Okay – here’s a not so secret thing about me – I LOVE Denver Broncos football! And with a stadium skyline like this one (yes, I took this photo!), how could you not?
Some of the self-proclaimed “Colorado natives” look down on me because I didn’t care about the Broncos until I moved to Denver in 2011. So I don’t have memories of the John Elway days and can’t speak to Broncos history before 2011. Some people say I’m not a “real” fan because of this.
Sure, I love the team spirit of football and the sport in general. I took a trip to Lambeau to watch a game despite not having a connection to the Packers or the Seahawks. And I went to a game in Phoenix just to see a new stadium and have the experience. And I could have just been a fan of the Falcons or Redskins – both of whom were my previous home sports teams. But I’m not. I chose the Broncos.
So the question becomes – why am I such a fan?
My 2011 move to Denver was the third move of my career – on my own – to a brand new city with no connections, no friends, no family. And this move was even harder because in my new job I traveled three weeks a month – so making friends was tough.
When I moved to Denver, though, I instantly felt a love that I didn’t feel in Atlanta, Virginia Beach, or DC. And I was tired of starting over in city after city, so I wanted to make Denver home. One of the ways I could do that was go all-in on the hometown team.
My love of Broncos football goes much deeper than just passion for the sport and comraderie. It goes to a purpose of building connection and making Denver my new home – not just the next city.
Passion and Purpose in Lean Leadership
How do purpose and passion intersect in my pursuit of impactful Lean leadership?
I do love Lean and the two pillars of Respect for People and Continuous Improvement. There is something about the simplicity of it all that I can wrap my head around and resonates with me. Plus, I’ve seen it work. Back in the day when I was chasing numbers there was this thing we called the “suck cycle”. Essentially, what goes up must come down.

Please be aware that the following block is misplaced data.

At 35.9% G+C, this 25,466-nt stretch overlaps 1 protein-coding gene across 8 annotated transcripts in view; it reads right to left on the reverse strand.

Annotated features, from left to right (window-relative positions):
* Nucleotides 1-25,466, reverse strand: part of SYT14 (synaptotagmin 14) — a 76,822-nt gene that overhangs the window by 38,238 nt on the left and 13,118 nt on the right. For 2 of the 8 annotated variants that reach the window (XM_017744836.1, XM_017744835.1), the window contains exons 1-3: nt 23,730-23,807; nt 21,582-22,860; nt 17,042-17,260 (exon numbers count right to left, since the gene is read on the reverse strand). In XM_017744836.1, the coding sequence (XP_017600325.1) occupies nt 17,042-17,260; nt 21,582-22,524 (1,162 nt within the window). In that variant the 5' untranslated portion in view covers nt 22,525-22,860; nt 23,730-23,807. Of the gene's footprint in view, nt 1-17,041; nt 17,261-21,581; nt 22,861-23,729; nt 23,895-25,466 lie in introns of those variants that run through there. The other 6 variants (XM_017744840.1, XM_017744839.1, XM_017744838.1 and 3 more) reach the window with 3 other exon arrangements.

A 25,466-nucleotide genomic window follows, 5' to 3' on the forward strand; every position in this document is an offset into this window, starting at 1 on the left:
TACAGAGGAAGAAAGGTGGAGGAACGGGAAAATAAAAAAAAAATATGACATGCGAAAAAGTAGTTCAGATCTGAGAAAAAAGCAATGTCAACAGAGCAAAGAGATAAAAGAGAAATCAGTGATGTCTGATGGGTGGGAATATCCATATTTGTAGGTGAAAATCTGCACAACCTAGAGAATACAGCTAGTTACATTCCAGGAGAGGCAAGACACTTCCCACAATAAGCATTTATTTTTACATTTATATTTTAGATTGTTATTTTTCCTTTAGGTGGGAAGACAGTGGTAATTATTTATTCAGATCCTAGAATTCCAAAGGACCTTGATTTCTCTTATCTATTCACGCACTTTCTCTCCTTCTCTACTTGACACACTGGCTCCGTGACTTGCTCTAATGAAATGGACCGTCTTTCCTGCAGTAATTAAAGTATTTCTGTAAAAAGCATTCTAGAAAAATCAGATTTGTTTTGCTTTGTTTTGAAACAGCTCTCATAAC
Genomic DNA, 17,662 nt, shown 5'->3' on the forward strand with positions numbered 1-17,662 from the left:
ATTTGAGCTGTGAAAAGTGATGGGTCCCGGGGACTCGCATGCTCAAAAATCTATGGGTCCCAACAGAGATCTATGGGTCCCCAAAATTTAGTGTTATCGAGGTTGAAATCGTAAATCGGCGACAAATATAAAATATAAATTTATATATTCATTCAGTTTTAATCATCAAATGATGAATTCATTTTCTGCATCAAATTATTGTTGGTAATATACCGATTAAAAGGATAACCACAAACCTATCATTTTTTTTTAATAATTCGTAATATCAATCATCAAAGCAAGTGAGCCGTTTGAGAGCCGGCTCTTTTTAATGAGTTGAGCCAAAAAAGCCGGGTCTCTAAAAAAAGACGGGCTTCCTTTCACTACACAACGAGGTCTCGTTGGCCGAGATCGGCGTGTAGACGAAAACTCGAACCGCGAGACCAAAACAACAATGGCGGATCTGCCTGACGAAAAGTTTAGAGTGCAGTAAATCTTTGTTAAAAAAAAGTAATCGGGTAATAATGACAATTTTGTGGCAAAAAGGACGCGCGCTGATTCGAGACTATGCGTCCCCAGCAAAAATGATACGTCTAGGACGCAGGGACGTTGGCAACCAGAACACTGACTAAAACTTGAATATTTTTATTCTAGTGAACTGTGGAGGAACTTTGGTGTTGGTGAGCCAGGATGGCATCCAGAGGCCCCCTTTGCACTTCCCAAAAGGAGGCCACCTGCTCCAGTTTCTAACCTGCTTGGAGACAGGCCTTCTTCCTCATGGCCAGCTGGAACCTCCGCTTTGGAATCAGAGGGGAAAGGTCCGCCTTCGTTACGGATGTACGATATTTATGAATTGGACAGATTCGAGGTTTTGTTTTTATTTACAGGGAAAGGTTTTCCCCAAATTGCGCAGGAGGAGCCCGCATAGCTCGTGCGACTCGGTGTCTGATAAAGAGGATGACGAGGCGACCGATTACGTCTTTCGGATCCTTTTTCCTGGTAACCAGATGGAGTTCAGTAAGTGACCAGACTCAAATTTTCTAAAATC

When I started practicing Lean and we were getting early results, I was always waiting for the other shoe to drop. Each year I would say, “well, surely we won’t continue to improve at this rate next year.” And “surely we’ve captured all of the low hanging fruit and it will become harder to improve.” But it wasn’t becoming harder. The improvements kept happening year after year after year. And each year, we had more fun, too!
Now, this isn’t to say that it was easy. It wasn’t. And we failed – a lot! But we were learning and failing forward at a rate I had never seen before.
And then there’s purpose. When team members are engaged at work and asked their opinions and invested in to develop their skills and competencies and are a part of something bigger than just the job, then those team members go home to be better spouses, parents, and neighbors in their communities. And when people have deeper connection, it makes the world a more caring place. It’s a ripple effect.
What I’ve seen as true Lean Leadership, cemented in the foundations of Respect for People and Continuous Improvement – and focused on developing people and creating more value – is a tremendous way to make the world of work more human and start this ripple effect.
The impact managers have, not just on the business, but on the world is tremendous. And this is what drives my pursuit of impactful Lean leadership – this intersection of passion and purpose.
I’ve seen it first-hand. When we do this right, we help make peoples’ lives better. And I don’t know if there’s any greater legacy than that.